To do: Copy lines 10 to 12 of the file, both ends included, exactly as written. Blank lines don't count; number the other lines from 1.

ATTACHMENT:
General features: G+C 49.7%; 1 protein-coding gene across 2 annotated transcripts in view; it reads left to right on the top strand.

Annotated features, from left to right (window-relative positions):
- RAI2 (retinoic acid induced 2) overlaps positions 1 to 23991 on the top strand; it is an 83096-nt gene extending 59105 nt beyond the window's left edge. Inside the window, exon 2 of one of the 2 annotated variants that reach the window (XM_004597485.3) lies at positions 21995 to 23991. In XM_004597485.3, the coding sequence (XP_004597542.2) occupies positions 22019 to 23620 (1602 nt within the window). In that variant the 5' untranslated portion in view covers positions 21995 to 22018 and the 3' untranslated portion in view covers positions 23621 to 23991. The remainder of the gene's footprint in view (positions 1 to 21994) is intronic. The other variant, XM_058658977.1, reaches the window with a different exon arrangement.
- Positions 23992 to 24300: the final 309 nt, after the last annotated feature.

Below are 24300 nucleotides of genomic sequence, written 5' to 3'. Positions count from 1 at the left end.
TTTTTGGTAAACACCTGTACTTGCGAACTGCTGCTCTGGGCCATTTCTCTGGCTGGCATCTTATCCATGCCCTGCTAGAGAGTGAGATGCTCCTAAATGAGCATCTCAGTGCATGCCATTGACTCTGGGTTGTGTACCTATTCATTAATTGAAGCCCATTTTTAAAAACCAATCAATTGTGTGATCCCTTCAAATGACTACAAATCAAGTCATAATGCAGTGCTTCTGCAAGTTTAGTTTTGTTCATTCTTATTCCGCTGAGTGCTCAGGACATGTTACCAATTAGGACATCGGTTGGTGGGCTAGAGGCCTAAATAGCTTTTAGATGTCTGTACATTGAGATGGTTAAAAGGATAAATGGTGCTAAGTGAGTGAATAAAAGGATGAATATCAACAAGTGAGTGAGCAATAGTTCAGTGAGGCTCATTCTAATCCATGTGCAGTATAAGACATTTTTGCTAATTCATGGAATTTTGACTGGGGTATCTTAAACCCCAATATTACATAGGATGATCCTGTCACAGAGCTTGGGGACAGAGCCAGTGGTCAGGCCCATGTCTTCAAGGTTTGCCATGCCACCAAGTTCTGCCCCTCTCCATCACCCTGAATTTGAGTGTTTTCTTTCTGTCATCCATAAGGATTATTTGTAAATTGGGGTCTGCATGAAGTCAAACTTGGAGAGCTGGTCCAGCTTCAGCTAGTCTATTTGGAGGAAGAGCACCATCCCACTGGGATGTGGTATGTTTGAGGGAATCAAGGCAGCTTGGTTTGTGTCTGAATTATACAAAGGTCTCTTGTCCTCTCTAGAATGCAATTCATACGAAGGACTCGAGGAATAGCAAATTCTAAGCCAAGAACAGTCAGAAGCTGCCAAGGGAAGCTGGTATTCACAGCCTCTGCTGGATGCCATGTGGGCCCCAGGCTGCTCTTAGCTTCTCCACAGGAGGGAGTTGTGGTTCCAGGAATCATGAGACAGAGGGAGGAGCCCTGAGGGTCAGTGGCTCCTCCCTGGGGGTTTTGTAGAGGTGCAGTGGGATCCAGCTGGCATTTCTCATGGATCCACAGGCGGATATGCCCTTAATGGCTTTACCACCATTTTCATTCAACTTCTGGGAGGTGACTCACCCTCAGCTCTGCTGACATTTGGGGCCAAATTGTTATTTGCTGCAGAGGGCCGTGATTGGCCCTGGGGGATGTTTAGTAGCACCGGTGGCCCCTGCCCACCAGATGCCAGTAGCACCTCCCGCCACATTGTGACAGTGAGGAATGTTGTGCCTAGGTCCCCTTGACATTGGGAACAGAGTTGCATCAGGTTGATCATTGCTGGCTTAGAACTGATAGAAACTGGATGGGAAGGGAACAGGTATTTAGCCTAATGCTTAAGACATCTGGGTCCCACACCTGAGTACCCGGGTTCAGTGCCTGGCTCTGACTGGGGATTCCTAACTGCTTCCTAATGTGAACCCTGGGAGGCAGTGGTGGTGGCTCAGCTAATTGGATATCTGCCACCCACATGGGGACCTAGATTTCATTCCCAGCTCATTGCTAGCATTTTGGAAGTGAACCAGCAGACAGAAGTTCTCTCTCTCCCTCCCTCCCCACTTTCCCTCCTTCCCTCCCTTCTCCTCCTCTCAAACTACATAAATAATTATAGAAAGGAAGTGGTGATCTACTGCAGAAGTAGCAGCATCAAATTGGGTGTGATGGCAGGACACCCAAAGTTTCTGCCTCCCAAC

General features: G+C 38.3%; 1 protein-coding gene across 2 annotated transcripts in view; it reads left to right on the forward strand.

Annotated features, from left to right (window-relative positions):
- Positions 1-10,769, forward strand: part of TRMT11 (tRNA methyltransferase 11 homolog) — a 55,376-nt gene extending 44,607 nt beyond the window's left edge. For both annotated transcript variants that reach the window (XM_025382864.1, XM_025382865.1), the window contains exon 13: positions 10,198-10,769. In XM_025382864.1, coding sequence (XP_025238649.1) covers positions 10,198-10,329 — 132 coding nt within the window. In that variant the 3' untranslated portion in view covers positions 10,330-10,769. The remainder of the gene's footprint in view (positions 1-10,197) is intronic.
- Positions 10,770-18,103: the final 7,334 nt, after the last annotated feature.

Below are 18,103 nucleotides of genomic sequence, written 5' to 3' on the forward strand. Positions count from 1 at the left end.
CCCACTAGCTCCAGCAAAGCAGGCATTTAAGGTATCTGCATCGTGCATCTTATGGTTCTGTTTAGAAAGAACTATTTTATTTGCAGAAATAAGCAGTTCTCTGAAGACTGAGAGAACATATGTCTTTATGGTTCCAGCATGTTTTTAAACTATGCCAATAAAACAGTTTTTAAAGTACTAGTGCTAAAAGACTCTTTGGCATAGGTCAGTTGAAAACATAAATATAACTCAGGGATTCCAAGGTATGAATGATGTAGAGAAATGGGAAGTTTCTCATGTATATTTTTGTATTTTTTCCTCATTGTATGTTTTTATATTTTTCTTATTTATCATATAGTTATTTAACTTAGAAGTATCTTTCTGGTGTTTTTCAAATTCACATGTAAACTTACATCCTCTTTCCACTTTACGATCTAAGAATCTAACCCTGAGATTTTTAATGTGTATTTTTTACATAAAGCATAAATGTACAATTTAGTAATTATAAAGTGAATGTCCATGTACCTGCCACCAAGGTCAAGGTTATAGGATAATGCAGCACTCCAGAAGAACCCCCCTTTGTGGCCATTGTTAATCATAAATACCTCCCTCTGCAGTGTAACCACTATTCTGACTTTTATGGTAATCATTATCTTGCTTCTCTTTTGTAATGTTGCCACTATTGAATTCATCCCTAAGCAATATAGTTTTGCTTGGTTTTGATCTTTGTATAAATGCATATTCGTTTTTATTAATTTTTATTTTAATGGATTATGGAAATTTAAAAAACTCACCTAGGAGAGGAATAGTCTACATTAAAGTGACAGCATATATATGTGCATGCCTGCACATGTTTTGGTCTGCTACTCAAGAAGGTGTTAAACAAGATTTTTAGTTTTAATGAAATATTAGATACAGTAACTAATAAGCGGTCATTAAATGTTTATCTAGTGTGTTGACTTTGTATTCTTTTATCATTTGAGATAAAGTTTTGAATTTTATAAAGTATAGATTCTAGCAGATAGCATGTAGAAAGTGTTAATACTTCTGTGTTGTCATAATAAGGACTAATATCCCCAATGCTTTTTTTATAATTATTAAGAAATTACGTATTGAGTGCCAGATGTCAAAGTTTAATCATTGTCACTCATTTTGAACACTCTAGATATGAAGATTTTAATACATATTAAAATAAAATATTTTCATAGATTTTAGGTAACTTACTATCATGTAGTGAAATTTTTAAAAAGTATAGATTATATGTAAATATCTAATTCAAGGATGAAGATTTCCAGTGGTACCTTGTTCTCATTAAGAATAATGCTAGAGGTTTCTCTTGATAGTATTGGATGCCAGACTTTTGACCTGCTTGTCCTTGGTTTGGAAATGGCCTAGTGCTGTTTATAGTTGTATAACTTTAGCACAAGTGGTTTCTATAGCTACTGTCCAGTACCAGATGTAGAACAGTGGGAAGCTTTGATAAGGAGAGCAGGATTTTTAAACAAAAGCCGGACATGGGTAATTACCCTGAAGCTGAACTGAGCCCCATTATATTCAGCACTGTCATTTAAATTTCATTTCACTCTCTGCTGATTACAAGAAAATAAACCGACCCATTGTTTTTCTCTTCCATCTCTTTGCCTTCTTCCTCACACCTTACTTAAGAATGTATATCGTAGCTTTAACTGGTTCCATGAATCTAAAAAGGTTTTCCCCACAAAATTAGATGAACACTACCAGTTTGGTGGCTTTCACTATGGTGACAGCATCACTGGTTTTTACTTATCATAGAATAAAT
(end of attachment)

- Positions 10,770-18,103: the final 7,334 nt, after the last annotated feature.

Below are 18,103 nucleotides of genomic sequence, written 5' to 3' on the forward strand. Positions count from 1 at the left end.
CCCACTAGCTCCAGCAAAGCAGGCATTTAAGGTATCTGCATCGTGCATCTTATGGTTCTGTTTAGAAAGAACTATTTTATTTGCAGAAATAAGCAGTTCTCTGAAGACTGAGAGAACATATGTCTTTATGGTTCCAGCATGTTTTTAAACTATGCCAATAAAACAGTTTTTAAAGTACTAGTGCTAAAAGACTCTTTGGCATAGGTCAGTTGAAAACATAAATATAACTCAGGGATTCCAAGGTATGAATGATGTAGAGAAATGGGAAGTTTCTCATGTATATTTTTGTATTTTTTCCTCATTGTATGTTTTTATATTTTTCTTATTTATCATATAGTTATTTAACTTAGAAGTATCTTTCTGGTGTTTTTCAAATTCACATGTAAACTTACATCCTCTTTCCACTTTACGATCTAAGAATCTAACCCTGAGATTTTTAATGTGTATTTTTTACATAAAGCATAAATGTACAATTTAGTAATTATAAAGTGAATGTCCATGTACCTGCCACCAAGGTCAAGGTTATAGGATAATGCAGCACTCCAGAAGAACCCCCCTTTGTGGCCATTGTTAATCATAAATACCTCCCTCTGCAGTGTAACCACTATTCTGACTTTTATGGTAATCATTATCTTGCTTCTCTTTTGTAATGTTGCCACTATTGAATTCATCCCTAAGCAATATAGTTTTGCTTGGTTTTGATCTTTGTATAAATGCATATTCGTTTTTATTAATTTTTATTTTAATGGATTATGGAAATTTAAAAAACTCACCTAGGAGAGGAATAGTCTACATTAAAGTGACAGCATATATATGTGCATGCCTGCACATGTTTTGGTCTGCTACTCAAGAAGGTGTTAAACAAGATTTTTAGTTTTAATGAAATATTAGATACAGTAACTAATAAGCGGTCATTAAATGTTTATCTAGTGTGTTGACTTTGTATTCTTTTATCATTTGAGATAAAGTTTTGAATTTTATAAAGTATAGATTCTAGCAGATAGCATGTAGAAAGTGTTAATACTTCTGTGTTGTCATAATAAGGACTAATATCCCCAATGCTTTTTTTATAATTATTAAGAAATTACGTATTGAGTGCCAGATGTCAAAGTTTAATCATTGTCACTCATTTTGAACACTCTAGATATGAAGATTTTAATACATATTAAAATAAAATATTTTCATAGATTTTAGGTAACTTACTATCATGTAGTGAAATTTTTAAAAAGTATAGATTATATGTAAATATCTAATTCAAGGATGAAGATTTCCAGTGGTACCTTGTTCTCATTAAGAATAATGCTAGAGGTTTCTCTTGATAGTATTGGATGCCAGACTTTTGACCTGCTTGTCCTTGGTTTGGAAATGGCCTAGTGCTGTTTATAGTTGTATAACTTTAGCACAAGTGGTTTCTATAGCTACTGTCCAGTACCAGATGTAGAACAGTGGGAAGCTTTGATAAGGAGAGCAGGATTTTTAAACAAAAGCCGGACATGGGTAATTACCCTGAAGCTGAACTGAGCCCCATTATATTCAGCACTGTCATTTAAATTTCATTTCACTCTCTGCTGATTACAAGAAAATAAACCGACCCATTGTTTTTCTCTTCCATCTCTTTGCCTTCTTCCTCACACCTTACTTAAGAATGTATATCGTAGCTTTAACTGGTTCCATGAATCTAAAAAGGTTTTCCCCACAAAATTAGATGAACACTACCAGTTTGGTGGCTTTCACTATGGTGACAGCATCACTGGTTTTTACTTATCATAGAATAAAT